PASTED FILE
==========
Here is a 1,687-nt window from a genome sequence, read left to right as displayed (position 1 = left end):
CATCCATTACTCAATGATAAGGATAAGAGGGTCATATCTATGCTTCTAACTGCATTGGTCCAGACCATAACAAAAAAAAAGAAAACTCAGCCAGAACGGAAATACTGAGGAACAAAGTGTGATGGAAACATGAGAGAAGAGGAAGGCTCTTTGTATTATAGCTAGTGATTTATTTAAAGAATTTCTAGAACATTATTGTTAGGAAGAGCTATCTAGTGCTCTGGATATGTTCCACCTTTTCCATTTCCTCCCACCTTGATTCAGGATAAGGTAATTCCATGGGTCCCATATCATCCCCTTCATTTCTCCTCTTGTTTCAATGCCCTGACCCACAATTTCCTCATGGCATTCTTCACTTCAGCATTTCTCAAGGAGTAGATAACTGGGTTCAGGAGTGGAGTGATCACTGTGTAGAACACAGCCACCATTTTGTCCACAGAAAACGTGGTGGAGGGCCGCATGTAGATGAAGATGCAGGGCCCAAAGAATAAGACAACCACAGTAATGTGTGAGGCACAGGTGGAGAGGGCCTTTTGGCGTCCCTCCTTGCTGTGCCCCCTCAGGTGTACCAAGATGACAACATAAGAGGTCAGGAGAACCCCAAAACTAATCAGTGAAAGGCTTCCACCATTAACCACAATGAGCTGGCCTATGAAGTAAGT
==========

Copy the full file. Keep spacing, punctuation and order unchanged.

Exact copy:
Here is a 1,687-nt window from a genome sequence, read left to right as displayed (position 1 = left end):
CATCCATTACTCAATGATAAGGATAAGAGGGTCATATCTATGCTTCTAACTGCATTGGTCCAGACCATAACAAAAAAAAAGAAAACTCAGCCAGAACGGAAATACTGAGGAACAAAGTGTGATGGAAACATGAGAGAAGAGGAAGGCTCTTTGTATTATAGCTAGTGATTTATTTAAAGAATTTCTAGAACATTATTGTTAGGAAGAGCTATCTAGTGCTCTGGATATGTTCCACCTTTTCCATTTCCTCCCACCTTGATTCAGGATAAGGTAATTCCATGGGTCCCATATCATCCCCTTCATTTCTCCTCTTGTTTCAATGCCCTGACCCACAATTTCCTCATGGCATTCTTCACTTCAGCATTTCTCAAGGAGTAGATAACTGGGTTCAGGAGTGGAGTGATCACTGTGTAGAACACAGCCACCATTTTGTCCACAGAAAACGTGGTGGAGGGCCGCATGTAGATGAAGATGCAGGGCCCAAAGAATAAGACAACCACAGTAATGTGTGAGGCACAGGTGGAGAGGGCCTTTTGGCGTCCCTCCTTGCTGTGCCCCCTCAGGTGTACCAAGATGACAACATAAGAGGTCAGGAGAACCCCAAAACTAATCAGTGAAAGGCTTCCACCATTAACCACAATGAGCTGGCCTATGAAGTAAGT